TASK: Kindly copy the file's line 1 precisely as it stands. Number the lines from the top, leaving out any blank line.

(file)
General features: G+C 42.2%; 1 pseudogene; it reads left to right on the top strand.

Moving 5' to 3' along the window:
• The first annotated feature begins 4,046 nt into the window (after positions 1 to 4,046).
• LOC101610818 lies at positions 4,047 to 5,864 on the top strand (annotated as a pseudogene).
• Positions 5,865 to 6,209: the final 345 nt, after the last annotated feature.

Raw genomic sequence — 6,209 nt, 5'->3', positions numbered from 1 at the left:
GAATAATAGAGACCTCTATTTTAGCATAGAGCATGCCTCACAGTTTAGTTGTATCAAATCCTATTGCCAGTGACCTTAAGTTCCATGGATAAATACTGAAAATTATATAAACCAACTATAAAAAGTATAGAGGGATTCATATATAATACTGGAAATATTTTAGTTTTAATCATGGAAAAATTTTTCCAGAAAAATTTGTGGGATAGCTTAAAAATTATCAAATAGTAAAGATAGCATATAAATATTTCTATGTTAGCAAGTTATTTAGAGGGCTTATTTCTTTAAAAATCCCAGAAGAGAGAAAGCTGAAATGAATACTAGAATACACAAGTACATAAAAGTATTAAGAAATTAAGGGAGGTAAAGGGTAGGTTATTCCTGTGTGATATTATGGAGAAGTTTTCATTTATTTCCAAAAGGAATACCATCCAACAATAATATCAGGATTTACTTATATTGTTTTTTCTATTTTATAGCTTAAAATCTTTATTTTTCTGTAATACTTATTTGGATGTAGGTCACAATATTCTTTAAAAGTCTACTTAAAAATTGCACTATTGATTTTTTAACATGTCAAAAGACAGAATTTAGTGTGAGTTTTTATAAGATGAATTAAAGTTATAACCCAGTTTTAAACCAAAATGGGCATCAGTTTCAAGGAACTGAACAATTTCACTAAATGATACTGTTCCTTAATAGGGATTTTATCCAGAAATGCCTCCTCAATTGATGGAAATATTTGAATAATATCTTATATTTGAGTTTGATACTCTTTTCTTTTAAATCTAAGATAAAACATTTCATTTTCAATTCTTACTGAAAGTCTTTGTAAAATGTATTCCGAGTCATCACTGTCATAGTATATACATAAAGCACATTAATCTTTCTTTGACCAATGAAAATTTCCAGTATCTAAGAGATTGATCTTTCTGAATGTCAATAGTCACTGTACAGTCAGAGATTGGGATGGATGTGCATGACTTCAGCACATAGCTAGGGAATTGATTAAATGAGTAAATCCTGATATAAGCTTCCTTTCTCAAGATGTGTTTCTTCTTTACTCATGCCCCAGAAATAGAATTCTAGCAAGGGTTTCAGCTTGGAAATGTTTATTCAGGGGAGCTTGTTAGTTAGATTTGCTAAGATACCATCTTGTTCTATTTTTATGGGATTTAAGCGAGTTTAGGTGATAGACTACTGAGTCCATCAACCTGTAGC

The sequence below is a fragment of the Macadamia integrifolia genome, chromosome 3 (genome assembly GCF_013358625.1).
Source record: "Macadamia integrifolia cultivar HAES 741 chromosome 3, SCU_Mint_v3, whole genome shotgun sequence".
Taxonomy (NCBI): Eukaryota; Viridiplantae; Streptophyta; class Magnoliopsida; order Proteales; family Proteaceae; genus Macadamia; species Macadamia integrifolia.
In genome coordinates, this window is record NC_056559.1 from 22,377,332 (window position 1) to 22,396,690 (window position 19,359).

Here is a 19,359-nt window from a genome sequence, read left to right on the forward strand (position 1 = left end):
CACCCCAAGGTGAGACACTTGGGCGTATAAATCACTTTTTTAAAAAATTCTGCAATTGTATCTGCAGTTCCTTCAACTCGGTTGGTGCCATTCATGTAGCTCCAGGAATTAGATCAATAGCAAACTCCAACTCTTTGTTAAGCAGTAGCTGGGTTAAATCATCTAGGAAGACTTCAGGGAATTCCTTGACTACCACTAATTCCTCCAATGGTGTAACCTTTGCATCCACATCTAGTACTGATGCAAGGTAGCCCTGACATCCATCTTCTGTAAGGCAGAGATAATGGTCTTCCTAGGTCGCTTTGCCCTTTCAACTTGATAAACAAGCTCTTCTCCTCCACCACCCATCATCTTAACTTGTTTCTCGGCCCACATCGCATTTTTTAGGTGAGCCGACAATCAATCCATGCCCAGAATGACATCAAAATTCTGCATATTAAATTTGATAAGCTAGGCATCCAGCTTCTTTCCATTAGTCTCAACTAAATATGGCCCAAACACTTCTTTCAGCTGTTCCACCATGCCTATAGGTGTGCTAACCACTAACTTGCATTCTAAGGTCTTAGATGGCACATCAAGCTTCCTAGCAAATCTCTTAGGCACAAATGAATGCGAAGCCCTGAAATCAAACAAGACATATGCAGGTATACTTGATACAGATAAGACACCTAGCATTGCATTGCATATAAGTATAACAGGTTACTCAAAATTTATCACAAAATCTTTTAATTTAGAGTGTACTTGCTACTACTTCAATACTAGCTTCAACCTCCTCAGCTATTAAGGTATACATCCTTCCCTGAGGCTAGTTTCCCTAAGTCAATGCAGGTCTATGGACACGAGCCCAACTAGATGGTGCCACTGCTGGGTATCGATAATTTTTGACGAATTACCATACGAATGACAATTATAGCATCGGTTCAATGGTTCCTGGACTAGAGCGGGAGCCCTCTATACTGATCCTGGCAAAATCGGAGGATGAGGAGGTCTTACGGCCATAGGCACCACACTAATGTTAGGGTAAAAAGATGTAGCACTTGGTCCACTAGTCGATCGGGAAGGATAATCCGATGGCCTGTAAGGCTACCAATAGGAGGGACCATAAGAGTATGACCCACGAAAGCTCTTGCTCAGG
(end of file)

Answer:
General features: G+C 42.2%; 1 pseudogene; it reads left to right on the top strand.